As businesses evolve to accommodate ‘Generation Flex’, property directors must proactively revisit their company’s office portfolio
What’s a typical working day like for you? For a rapidly growing number of us, it doesn’t involve a long commute to a fixed office, where we’ll sit from nine to six. Not anymore.
More than half of global employees are now working outside their main office headquarters for at least two-and-a-half days a week, according to research from IWG – the parent company of flexible workspace provider Regus.
For corporate real estate directors (CREs), adding flexible workspace to their portfolio would be a smart move, as demand from ‘Generation Flex’ continues to rocket and the global way of working transforms.
“There’s a shift taking place today, where it’s getting harder and harder for companies to commit to space in the long term because things are changing so quickly,” says Vincent Lottefier, Founder and President of Co-Working Future, and advisor to IWG. “Most business unit managers don’t really know what they’ll need three or four years from now. Conversely, the typical length of lease in the UK, for example, is more than ten years.
“On top of this, there’s massive pressure on CREs to source property that’s sexy and exciting – to attract talent and make employees productive – but that’s also cost-effective. And while they’re committing long term, they need to be agile in the short term.”
At the start of 2019, the IWG Global Workspace Survey asked more than 15,000 businesspeople from more than 80 countries about how the workplace is changing. It explored reasons for choosing flexible working and how international businesses are using flexspace to their advantage.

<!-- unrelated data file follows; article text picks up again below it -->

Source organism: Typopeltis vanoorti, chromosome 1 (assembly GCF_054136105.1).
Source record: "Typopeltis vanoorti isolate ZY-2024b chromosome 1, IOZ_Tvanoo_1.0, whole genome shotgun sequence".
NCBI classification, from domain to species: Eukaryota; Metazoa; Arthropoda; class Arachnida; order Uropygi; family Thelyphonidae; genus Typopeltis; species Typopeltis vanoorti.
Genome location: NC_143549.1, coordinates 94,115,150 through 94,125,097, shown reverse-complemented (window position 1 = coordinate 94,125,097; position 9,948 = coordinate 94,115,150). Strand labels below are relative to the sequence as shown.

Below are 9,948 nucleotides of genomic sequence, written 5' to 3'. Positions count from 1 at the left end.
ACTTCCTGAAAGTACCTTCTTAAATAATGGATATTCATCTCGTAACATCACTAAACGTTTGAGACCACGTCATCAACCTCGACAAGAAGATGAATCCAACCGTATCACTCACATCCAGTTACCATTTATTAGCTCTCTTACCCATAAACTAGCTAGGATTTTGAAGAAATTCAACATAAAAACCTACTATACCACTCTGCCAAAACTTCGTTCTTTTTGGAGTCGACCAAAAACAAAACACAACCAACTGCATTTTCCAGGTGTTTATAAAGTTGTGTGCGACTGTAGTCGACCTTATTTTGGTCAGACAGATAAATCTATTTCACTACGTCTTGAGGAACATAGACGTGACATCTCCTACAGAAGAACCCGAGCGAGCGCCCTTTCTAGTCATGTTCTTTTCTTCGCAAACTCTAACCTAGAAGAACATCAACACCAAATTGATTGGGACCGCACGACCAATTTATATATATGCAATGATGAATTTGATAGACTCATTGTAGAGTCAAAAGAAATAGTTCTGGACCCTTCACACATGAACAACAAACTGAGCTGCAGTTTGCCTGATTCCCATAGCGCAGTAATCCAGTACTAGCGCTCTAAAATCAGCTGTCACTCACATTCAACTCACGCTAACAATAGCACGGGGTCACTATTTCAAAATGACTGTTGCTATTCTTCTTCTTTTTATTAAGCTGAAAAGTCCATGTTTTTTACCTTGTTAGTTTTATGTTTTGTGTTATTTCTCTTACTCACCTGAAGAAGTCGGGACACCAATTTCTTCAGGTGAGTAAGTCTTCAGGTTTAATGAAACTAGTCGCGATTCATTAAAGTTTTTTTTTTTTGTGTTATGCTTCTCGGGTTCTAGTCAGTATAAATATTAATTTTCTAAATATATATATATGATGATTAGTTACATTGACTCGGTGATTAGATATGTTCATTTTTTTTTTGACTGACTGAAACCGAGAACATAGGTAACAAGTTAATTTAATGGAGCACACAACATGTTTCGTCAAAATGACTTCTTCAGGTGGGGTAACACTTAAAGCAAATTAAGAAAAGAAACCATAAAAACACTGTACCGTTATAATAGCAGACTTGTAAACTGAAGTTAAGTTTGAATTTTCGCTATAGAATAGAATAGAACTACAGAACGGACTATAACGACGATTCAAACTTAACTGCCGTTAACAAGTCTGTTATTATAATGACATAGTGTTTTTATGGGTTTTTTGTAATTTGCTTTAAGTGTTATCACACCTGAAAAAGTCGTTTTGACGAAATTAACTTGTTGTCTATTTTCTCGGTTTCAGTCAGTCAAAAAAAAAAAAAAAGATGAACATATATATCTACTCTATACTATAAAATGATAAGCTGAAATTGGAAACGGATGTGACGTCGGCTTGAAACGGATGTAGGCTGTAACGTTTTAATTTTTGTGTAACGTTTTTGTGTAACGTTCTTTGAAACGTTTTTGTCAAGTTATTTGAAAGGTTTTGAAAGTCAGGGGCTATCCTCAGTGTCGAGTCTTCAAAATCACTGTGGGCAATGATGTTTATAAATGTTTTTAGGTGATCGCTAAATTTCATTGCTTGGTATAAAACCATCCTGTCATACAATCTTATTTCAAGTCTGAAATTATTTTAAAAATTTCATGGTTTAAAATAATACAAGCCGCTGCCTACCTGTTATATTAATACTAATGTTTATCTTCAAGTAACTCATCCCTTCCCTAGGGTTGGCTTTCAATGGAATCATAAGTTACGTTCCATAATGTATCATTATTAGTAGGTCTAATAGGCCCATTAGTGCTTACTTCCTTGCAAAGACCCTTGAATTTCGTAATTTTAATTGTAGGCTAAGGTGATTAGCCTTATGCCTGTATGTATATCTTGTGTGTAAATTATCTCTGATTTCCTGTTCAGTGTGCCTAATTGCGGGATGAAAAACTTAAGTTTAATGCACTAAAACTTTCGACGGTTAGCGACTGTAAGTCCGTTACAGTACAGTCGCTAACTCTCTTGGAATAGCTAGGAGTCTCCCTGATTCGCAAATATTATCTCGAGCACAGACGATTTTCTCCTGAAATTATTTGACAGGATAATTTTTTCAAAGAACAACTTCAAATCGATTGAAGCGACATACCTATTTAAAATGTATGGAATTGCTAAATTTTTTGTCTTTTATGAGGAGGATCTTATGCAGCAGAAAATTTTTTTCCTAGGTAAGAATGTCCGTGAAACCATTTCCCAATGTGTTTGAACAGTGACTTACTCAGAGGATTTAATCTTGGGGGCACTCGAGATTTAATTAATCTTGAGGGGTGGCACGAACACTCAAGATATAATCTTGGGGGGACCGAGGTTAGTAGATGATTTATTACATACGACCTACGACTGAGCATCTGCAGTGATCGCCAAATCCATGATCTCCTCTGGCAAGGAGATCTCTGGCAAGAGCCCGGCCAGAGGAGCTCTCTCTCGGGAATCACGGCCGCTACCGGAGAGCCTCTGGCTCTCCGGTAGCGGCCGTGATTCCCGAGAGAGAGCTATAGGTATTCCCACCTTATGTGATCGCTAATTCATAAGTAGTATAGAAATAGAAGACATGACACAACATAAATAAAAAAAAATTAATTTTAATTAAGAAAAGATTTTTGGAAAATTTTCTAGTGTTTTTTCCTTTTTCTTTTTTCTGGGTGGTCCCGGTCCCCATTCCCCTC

What really resonated in IWG’s findings is how this once unconventional way of working is now being embraced as part of company culture in 2019 – and how it’s driving positive results. In fact, 62% of companies surveyed said they now have a flexible workspace policy. And 75% of respondents said they felt flexible working is “the new normal”.
The IWG survey found that flexible working is dramatically helping companies run more efficiently. Sixty-five per cent of businesses said that having flexible workspace reduces their costs, helps them manage risk better and consolidate their portfolio. What’s more, it estimates that flexible working could boost the US economy by $4.5trn annually.
For corporate real estate directors, changes in the way we work will cause them to evolve their practice beyond the status quo, follow their company’s growth more closely and think outside the box. “Whereas two years ago, many CREs would find it too risky to look at anything other than conventional traditional lease terms, I would say today that those who don’t look proactively at their portfolio and see how much of it could turn into flexible space take a greater risk.
“Many businesses are saying that, in the near future, they’ll have 20-30% of their real estate footprint in flexible serviced arrangements compared with traditional leases. Today, the average is 98% conventional office space (against 2% flexible workspace), and they’re saying this is going to shrink to 70%. Which is a massive growth potential for a company like IWG.”
It’s important to find a flexspace that works well for your company’s specific needs. IWG has a broad portfolio of brands to ensure that CREs find the right match for their business: Regus, Spaces, Signature by Regus, HQ and No18. As well as the signature style and service that comes with each of these brands, IWG shares its expertise with property directors throughout the journey – from set-up to operational support. So it really is a partnership from start to finish.
In 2019, it’s clear that the flexible working is here to stay – and the needs of ‘Generation Flex’ are shaking things up. “Disruption can make people anxious because it can be perceived as leaving many behind – if you look at what Netflix has done to Blockbuster, or if you use the examples all the way back to the industrial revolution,” says Lottefier.
“What I find about the flexible working disruption is that, actually, it’s great for everybody. If we take a very proactive approach in engaging with it, we should not leave anyone behind. If you take it seriously and invest into it, it can be a great outcome for all.”